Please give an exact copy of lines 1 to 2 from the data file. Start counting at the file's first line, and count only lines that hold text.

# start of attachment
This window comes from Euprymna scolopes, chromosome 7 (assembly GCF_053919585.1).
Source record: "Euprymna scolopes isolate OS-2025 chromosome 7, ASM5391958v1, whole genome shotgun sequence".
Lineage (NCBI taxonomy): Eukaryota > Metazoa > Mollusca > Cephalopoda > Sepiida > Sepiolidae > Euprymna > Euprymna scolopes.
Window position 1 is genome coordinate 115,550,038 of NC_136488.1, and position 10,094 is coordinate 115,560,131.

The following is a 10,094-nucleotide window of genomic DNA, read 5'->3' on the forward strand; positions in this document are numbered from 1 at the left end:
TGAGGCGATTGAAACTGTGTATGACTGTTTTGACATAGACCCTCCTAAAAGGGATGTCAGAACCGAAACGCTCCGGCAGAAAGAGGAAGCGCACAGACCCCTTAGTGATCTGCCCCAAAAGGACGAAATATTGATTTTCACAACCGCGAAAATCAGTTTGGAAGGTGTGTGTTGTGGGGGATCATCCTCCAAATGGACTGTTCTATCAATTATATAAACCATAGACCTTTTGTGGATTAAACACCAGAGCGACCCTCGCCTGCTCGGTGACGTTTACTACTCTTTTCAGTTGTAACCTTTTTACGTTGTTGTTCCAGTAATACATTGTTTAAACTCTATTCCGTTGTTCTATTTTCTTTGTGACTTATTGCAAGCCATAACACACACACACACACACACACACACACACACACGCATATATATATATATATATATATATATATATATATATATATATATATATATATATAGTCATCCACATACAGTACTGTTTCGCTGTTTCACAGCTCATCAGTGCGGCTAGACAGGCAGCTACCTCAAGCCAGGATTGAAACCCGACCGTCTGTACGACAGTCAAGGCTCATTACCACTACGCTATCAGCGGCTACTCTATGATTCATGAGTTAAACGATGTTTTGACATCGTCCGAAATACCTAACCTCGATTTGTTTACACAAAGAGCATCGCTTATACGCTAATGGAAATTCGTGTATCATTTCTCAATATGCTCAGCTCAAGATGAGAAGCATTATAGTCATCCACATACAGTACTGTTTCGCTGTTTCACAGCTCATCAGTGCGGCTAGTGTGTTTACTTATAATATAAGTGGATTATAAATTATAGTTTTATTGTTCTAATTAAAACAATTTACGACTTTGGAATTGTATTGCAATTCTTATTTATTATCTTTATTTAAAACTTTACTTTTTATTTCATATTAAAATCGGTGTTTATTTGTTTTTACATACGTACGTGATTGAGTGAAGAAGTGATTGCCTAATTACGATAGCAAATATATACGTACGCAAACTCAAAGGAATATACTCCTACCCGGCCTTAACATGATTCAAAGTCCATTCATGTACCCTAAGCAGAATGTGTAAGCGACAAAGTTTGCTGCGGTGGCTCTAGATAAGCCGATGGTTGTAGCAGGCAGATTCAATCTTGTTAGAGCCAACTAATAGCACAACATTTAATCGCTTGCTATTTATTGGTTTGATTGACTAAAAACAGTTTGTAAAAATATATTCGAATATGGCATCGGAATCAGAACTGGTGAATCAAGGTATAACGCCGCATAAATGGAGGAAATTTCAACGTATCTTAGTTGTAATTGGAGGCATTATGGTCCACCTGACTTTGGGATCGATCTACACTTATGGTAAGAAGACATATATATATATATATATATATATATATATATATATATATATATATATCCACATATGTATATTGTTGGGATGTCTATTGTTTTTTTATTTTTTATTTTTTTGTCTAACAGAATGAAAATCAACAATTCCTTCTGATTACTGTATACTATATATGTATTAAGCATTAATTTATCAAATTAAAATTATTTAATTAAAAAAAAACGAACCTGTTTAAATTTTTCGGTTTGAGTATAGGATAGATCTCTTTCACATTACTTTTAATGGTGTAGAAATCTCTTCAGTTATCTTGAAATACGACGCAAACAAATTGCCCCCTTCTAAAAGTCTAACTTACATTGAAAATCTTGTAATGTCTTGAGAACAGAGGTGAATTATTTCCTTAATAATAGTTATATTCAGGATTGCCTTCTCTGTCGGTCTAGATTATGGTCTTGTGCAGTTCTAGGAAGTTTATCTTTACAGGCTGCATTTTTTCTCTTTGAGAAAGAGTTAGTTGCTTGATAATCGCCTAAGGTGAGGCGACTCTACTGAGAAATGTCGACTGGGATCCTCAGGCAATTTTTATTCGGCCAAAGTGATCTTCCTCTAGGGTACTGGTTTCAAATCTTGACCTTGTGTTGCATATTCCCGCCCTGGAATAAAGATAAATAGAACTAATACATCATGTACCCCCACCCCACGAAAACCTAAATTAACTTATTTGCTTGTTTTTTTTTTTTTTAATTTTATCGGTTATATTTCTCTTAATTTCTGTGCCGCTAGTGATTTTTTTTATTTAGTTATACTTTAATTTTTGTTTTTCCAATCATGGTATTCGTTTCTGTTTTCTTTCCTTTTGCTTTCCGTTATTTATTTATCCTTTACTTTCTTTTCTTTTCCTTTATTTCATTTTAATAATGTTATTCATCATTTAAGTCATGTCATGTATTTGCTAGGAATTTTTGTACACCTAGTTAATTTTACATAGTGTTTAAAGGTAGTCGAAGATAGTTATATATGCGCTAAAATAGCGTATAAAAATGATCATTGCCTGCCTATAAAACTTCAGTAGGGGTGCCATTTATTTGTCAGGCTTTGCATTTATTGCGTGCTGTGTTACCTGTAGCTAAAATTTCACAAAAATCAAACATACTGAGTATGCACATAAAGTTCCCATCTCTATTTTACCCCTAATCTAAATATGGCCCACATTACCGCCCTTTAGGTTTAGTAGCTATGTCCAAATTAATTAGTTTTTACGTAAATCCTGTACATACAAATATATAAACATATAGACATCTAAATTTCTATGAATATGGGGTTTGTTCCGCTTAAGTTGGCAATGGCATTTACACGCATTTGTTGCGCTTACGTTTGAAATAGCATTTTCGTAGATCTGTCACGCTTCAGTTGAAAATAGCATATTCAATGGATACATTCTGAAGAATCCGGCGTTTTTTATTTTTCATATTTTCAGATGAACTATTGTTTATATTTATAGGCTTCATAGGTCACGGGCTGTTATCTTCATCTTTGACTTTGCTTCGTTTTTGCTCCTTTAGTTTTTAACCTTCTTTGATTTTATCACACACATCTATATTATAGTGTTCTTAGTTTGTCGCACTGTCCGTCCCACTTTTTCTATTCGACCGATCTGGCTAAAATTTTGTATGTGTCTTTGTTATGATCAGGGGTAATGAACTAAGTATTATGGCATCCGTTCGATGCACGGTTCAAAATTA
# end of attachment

This window comes from Euprymna scolopes, chromosome 7 (assembly GCF_053919585.1).
Source record: "Euprymna scolopes isolate OS-2025 chromosome 7, ASM5391958v1, whole genome shotgun sequence".